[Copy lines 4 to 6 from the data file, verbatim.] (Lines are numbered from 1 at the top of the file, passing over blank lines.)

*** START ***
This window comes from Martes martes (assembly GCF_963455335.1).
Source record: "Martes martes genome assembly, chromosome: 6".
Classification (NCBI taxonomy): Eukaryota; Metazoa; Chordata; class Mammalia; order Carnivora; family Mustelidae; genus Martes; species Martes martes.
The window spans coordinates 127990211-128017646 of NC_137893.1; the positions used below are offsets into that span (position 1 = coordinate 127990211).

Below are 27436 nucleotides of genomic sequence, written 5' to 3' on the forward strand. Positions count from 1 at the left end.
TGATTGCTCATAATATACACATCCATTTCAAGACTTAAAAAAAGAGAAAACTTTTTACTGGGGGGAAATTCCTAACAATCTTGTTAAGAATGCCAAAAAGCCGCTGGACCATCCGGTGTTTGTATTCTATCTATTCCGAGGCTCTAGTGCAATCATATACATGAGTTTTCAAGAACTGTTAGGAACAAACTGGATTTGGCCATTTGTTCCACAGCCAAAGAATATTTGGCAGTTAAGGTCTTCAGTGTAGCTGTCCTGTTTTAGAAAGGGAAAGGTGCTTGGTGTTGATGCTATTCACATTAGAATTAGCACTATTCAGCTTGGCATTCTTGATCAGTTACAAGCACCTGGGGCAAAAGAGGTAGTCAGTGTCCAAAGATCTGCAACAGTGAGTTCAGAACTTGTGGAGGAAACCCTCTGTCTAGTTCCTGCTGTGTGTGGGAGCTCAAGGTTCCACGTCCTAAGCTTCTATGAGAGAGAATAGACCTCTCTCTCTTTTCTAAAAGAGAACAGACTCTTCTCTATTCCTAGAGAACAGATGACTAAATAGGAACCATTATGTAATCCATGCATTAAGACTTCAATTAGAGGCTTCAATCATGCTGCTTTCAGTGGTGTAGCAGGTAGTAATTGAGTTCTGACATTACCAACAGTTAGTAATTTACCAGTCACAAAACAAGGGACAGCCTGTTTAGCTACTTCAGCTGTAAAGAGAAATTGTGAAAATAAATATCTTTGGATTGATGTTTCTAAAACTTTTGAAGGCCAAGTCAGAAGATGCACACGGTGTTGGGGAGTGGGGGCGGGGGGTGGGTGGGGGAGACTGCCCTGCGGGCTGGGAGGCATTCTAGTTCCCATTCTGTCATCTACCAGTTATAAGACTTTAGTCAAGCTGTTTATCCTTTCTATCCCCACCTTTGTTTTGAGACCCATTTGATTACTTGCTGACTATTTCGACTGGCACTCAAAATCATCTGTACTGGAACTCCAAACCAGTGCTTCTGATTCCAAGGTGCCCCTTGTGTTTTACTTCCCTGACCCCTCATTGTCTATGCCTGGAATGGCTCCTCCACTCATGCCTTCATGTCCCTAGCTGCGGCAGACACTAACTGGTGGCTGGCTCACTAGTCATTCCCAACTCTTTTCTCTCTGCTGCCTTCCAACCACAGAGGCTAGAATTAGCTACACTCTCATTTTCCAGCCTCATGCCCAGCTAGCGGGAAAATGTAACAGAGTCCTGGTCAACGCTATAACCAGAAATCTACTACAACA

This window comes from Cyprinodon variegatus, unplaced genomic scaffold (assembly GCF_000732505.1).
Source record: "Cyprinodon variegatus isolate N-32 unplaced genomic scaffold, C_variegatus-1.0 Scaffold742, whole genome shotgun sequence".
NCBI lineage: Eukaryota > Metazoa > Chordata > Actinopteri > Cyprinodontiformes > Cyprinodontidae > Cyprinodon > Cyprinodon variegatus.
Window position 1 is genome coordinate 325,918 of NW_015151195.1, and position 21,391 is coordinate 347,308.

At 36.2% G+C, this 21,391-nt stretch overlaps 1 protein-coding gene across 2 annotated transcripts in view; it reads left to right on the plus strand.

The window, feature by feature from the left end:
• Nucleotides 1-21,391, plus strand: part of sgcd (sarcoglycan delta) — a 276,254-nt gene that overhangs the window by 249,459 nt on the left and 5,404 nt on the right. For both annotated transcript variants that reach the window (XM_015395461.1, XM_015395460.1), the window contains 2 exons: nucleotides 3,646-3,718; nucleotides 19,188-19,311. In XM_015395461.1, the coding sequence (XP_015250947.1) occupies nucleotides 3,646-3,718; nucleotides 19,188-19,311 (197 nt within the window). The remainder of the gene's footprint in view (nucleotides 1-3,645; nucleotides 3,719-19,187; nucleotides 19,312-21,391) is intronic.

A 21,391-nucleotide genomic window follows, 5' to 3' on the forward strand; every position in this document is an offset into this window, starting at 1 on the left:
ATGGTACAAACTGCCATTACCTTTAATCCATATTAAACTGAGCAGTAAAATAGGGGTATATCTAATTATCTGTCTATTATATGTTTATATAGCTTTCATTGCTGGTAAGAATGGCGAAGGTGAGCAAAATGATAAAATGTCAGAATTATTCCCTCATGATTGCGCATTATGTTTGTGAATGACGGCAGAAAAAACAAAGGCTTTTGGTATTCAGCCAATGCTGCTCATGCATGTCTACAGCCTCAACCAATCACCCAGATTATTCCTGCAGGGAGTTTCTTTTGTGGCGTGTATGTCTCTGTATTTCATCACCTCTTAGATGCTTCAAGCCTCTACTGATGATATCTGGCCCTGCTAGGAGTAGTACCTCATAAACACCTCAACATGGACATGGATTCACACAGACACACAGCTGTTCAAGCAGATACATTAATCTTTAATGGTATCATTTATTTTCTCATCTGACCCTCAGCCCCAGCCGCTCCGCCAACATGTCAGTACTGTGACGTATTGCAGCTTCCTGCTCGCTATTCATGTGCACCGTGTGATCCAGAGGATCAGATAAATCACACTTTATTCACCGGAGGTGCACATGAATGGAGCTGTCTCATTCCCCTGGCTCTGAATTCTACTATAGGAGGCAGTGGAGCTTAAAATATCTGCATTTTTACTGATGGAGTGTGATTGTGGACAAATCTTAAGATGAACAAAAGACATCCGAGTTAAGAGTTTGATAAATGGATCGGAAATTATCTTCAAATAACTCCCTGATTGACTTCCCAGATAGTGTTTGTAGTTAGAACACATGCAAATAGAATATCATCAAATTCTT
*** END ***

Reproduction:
The window spans coordinates 127990211-128017646 of NC_137893.1; the positions used below are offsets into that span (position 1 = coordinate 127990211).

Below are 27436 nucleotides of genomic sequence, written 5' to 3' on the forward strand. Positions count from 1 at the left end.
TGATTGCTCATAATATACACATCCATTTCAAGACTTAAAAAAAGAGAAAACTTTTTACTGGGGGGAAATTCCTAACAATCTTGTTAAGAATGCCAAAAAGCCGCTGGACCATCCGGTGTTTGTATTCTATCTATTCCGAGGCTCTAGTGCAATCATATACATGAGTTTTCAAGAACTGTTAGGAACAAACTGGATTTGGCCATTTGTTCCACAGCCAAAGAATATTTGGCAGTTAAGGTCTTCAGTGTAGCTGTCCTGTTTTAGAAAGGGAAAGGTGCTTGGTGTTGATGCTATTCACATTAGAATTAGCACTATTCAGCTTGGCATTCTTGATCAGTTACAAGCACCTGGGGCAAAAGAGGTAGTCAGTGTCCAAAGATCTGCAACAGTGAGTTCAGAACTTGTGGAGGAAACCCTCTGTCTAGTTCCTGCTGTGTGTGGGAGCTCAAGGTTCCACGTCCTAAGCTTCTATGAGAGAGAATAGACCTCTCTCTCTTTTCTAAAAGAGAACAGACTCTTCTCTATTCCTAGAGAACAGATGACTAAATAGGAACCATTATGTAATCCATGCATTAAGACTTCAATTAGAGGCTTCAATCATGCTGCTTTCAGTGGTGTAGCAGGTAGTAATTGAGTTCTGACATTACCAACAGTTAGTAATTTACCAGTCACAAAACAAGGGACAGCCTGTTTAGCTACTTCAGCTGTAAAGAGAAATTGTGAAAATAAATATCTTTGGATTGATGTTTCTAAAACTTTTGAAGGCCAAGTCAGAAGATGCACACGGTGTTGGGGAGTGGGGGCGGGGGGTGGGTGGGGGAGACTGCCCTGCGGGCTGGGAGGCATTCTAGTTCCCATTCTGTCATCTACCAGTTATAAGACTTTAGTCAAGCTGTTTATCCTTTCTATCCCCACCTTTGTTTTGAGACCCATTTGATTACTTGCTGACTATTTCGACTGGCACTCAAAATCATCTGTACTGGAACTCCAAACCAGTGCTTCTGATTCCAAGGTGCCCCTTGTGTTTTACTTCCCTGACCCCTCATTGTCTATGCCTGGAATGGCTCCTCCACTCATGCCTTCATGTCCCTAGCTGCGGCAGACACTAACTGGTGGCTGGCTCACTAGTCATTCCCAACTCTTTTCTCTCTGCTGCCTTCCAACCACAGAGGCTAGAATTAGCTACACTCTCATTTTCCAGCCTCATGCCCAGCTAGCGGGAAAATGTAACAGAGTCCTGGTCAACGCTATAACCAGAAATCTACTACAACA